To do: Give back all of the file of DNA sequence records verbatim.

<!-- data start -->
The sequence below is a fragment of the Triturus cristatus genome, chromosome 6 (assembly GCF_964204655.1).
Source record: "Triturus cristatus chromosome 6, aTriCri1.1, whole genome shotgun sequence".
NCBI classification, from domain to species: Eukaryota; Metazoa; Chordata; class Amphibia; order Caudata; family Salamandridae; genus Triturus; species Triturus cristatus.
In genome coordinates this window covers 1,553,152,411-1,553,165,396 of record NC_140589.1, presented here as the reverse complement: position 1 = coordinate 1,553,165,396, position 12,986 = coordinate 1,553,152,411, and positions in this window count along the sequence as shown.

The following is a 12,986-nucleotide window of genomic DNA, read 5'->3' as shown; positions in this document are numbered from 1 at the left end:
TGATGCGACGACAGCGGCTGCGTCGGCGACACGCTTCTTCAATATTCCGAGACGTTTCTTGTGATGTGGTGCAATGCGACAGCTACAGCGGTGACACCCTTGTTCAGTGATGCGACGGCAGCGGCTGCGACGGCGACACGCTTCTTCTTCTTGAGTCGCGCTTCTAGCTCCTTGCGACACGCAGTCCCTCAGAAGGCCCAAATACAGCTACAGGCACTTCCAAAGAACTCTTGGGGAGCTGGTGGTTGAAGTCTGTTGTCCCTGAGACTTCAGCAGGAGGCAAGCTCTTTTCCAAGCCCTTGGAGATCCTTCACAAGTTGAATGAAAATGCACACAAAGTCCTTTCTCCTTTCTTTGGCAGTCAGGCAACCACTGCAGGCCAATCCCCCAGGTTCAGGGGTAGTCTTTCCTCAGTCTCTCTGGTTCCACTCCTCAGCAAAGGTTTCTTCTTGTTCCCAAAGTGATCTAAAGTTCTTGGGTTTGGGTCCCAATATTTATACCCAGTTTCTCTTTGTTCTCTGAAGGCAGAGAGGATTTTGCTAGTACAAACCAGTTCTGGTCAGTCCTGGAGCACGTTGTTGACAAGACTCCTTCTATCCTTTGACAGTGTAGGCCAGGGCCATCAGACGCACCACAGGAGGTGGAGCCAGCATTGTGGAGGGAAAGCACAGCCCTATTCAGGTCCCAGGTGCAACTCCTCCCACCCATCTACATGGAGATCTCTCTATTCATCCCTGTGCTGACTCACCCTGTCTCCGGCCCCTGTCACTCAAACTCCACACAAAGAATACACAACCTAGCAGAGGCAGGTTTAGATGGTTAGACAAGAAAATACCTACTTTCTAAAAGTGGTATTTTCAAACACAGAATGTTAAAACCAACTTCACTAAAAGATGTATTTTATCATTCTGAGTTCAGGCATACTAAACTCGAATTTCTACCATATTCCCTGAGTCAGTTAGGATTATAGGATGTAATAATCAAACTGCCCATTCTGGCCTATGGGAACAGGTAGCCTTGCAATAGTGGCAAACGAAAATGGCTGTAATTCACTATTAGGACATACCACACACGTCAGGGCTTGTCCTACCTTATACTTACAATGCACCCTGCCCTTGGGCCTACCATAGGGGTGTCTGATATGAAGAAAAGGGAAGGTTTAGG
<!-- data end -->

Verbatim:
The sequence below is a fragment of the Triturus cristatus genome, chromosome 6 (assembly GCF_964204655.1).
Source record: "Triturus cristatus chromosome 6, aTriCri1.1, whole genome shotgun sequence".
NCBI classification, from domain to species: Eukaryota; Metazoa; Chordata; class Amphibia; order Caudata; family Salamandridae; genus Triturus; species Triturus cristatus.
In genome coordinates this window covers 1,553,152,411-1,553,165,396 of record NC_140589.1, presented here as the reverse complement: position 1 = coordinate 1,553,165,396, position 12,986 = coordinate 1,553,152,411, and positions in this window count along the sequence as shown.

The following is a 12,986-nucleotide window of genomic DNA, read 5'->3' as shown; positions in this document are numbered from 1 at the left end:
TGATGCGACGACAGCGGCTGCGTCGGCGACACGCTTCTTCAATATTCCGAGACGTTTCTTGTGATGTGGTGCAATGCGACAGCTACAGCGGTGACACCCTTGTTCAGTGATGCGACGGCAGCGGCTGCGACGGCGACACGCTTCTTCTTCTTGAGTCGCGCTTCTAGCTCCTTGCGACACGCAGTCCCTCAGAAGGCCCAAATACAGCTACAGGCACTTCCAAAGAACTCTTGGGGAGCTGGTGGTTGAAGTCTGTTGTCCCTGAGACTTCAGCAGGAGGCAAGCTCTTTTCCAAGCCCTTGGAGATCCTTCACAAGTTGAATGAAAATGCACACAAAGTCCTTTCTCCTTTCTTTGGCAGTCAGGCAACCACTGCAGGCCAATCCCCCAGGTTCAGGGGTAGTCTTTCCTCAGTCTCTCTGGTTCCACTCCTCAGCAAAGGTTTCTTCTTGTTCCCAAAGTGATCTAAAGTTCTTGGGTTTGGGTCCCAATATTTATACCCAGTTTCTCTTTGTTCTCTGAAGGCAGAGAGGATTTTGCTAGTACAAACCAGTTCTGGTCAGTCCTGGAGCACGTTGTTGACAAGACTCCTTCTATCCTTTGACAGTGTAGGCCAGGGCCATCAGACGCACCACAGGAGGTGGAGCCAGCATTGTGGAGGGAAAGCACAGCCCTATTCAGGTCCCAGGTGCAACTCCTCCCACCCATCTACATGGAGATCTCTCTATTCATCCCTGTGCTGACTCACCCTGTCTCCGGCCCCTGTCACTCAAACTCCACACAAAGAATACACAACCTAGCAGAGGCAGGTTTAGATGGTTAGACAAGAAAATACCTACTTTCTAAAAGTGGTATTTTCAAACACAGAATGTTAAAACCAACTTCACTAAAAGATGTATTTTATCATTCTGAGTTCAGGCATACTAAACTCGAATTTCTACCATATTCCCTGAGTCAGTTAGGATTATAGGATGTAATAATCAAACTGCCCATTCTGGCCTATGGGAACAGGTAGCCTTGCAATAGTGGCAAACGAAAATGGCTGTAATTCACTATTAGGACATACCACACACGTCAGGGCTTGTCCTACCTTATACTTACAATGCACCCTGCCCTTGGGCCTACCATAGGGGTGTCTGATATGAAGAAAAGGGAAGGTTTAGG